Economists Increasingly Confident of Fed Rate Hikes

The Federal Reserve building in Washington. Economists see the central bank raising rates through 2019. After that, it gets tricky.
The Federal Reserve building in Washington. Economists see the central bank raising rates through 2019. After that, it gets tricky. Photo: Andrew Harrer/Bloomberg News

WASHINGTON—Private economists have continued to raise their projections for interest rates through next year, showing greater agreement with the Federal Reserve’s expectations, according to The Wall Street Journal’s latest survey.

All 57 respondents expected the Fed to raise its benchmark federal-funds rate once more this year. Looking further ahead, 42% forecast three central-bank rate rises in 2019, while 21% project four. In last month’s survey, the shares were 41% and 17%, respectively.

Economists’ average forecasts for the fed-funds rate are now at their highest levels in more than a year, reflecting growing faith in the economy’s continued expansion.

“In light of increased economic resilience and a chorus of hawkish speak at the Fed, we now foresee three rate hikes in 2019,” said Oxford Economics’ Gregory Daco, referring to comments by several Fed officials in favor of further tightening. A month ago, Mr. Daco expected just two increases next year.

The central bank raised the fed-funds rate last month to a range between 2% and 2.25%, its highest level in a decade. Fed officials penciled in one more quarter-percentage-point increase this year and three next year.

Beyond 2019, the economic outlook is cloudier. While recent federal tax cuts and spending increases likely boosted growth this year, the effects could wane over time. If unemployment continues to fall, as many economists expect, worker shortages and other constraints could start to weigh on output.

Long-term interest rates, such as yields on 10-year Treasury notes, have surged in the past month as recent data have shown the economy and job market remain strong, even though the Fed has steadily raised borrowing costs.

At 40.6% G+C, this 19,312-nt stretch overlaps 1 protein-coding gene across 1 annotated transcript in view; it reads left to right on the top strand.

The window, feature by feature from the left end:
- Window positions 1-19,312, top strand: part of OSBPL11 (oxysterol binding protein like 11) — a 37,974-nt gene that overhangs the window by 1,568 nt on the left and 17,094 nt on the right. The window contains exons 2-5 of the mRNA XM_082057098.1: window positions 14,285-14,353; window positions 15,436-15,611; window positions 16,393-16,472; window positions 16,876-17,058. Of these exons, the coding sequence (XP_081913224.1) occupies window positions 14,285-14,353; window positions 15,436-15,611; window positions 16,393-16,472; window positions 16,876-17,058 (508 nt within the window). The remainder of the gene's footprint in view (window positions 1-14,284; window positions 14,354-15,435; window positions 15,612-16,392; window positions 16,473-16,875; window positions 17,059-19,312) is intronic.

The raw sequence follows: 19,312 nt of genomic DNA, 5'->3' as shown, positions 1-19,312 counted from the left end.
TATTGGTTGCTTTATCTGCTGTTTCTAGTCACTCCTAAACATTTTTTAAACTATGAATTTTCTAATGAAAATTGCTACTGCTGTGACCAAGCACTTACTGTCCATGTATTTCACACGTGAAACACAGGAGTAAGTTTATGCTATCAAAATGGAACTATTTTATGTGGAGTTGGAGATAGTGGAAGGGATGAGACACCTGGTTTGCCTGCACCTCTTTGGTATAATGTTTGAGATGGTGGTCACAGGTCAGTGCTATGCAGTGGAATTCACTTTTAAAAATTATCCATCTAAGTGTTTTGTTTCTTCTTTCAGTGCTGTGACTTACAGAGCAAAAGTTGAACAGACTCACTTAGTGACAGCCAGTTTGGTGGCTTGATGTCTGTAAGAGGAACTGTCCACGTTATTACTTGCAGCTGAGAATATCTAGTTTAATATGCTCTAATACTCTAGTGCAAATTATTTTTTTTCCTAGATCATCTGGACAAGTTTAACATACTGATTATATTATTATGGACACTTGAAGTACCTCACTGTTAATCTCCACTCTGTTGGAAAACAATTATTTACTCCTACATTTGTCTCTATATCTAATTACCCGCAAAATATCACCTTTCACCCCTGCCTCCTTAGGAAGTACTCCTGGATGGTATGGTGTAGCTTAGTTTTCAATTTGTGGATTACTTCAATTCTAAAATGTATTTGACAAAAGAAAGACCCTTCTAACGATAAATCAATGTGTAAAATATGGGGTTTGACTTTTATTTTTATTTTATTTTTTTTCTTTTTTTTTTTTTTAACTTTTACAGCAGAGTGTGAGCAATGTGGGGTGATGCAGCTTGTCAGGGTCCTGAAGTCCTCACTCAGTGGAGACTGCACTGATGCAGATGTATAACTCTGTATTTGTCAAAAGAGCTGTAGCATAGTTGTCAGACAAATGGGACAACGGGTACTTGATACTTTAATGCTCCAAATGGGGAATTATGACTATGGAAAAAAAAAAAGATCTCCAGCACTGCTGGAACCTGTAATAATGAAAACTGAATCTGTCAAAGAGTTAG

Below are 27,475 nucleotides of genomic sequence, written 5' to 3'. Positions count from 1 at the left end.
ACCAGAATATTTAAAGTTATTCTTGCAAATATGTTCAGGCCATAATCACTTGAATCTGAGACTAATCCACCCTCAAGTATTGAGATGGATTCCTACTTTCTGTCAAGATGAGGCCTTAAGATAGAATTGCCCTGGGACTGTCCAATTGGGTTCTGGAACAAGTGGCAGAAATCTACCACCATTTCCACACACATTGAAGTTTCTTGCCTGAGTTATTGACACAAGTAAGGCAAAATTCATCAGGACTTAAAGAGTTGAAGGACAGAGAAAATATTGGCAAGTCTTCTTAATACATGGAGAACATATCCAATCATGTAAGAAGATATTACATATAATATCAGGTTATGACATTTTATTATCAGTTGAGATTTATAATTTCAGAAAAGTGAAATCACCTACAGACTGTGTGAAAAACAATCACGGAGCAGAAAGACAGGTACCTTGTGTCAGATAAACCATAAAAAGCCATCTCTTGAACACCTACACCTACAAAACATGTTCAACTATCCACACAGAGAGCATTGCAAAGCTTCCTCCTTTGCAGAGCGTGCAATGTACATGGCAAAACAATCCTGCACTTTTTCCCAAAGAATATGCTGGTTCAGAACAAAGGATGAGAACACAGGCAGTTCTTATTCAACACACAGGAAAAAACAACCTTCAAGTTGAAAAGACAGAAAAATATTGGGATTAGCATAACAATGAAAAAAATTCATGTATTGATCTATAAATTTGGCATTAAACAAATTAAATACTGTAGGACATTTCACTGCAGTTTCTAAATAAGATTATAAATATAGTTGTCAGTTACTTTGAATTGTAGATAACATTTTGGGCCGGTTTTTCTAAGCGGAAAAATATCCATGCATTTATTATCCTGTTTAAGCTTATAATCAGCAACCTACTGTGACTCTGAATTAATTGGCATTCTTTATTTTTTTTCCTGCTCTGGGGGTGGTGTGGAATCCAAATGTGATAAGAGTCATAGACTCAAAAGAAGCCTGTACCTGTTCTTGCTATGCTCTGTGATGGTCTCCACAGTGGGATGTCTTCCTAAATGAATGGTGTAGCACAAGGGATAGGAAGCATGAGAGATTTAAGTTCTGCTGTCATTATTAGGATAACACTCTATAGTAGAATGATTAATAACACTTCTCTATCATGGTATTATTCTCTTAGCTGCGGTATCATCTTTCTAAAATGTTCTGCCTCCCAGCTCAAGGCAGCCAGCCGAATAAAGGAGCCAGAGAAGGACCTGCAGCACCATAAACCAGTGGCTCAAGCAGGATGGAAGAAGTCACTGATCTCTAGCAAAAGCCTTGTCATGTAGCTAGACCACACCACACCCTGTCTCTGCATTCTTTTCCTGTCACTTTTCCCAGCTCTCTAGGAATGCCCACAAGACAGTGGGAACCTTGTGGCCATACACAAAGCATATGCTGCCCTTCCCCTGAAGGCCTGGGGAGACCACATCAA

The U.S. unemployment rate fell to 3.7% in September, its lowest level since 1969, the Labor Department reported Friday. At the same time, inflation has remained near the Fed’s 2% target, giving policy makers confidence in their strategy of gradually raising interest rates to keep the economy from overheating.

If the Fed raises rates once more this year and three times next year, the fed-funds rate would be in a range between 3% and 3.25% by the end of 2019. Less than a third of the economists surveyed, 31%, think the rate will be at that level by the end of 2020. More than a third, 37%, expect it to be lower than that, while 33% forecast it being higher by then.

One-third of economists who provided projections through 2020 believe the Fed will have to cut rates before the end of that year.

Diane Swonk, chief economist at Grant Thornton LLP, is part of this group. She believes the Fed will raise the fed-funds rate once more this year, three times next year and once again in the first half of 2020, to a range between 3.25% and 3.5%, before lowering it to a range between 2.5% and 2.75% in the second half of the year.

“The Fed is now chasing the economy with rate hikes and will overshoot,” Ms. Swonk wrote in her survey response. “A slowdown in growth in 2020 is expected to force the Fed to make a U-turn on rates.”

The Journal’s survey of 57 business, financial and academic economists was conducted Oct. 5-9, although not every forecaster answered every question.

Write to Paul Kiernan at

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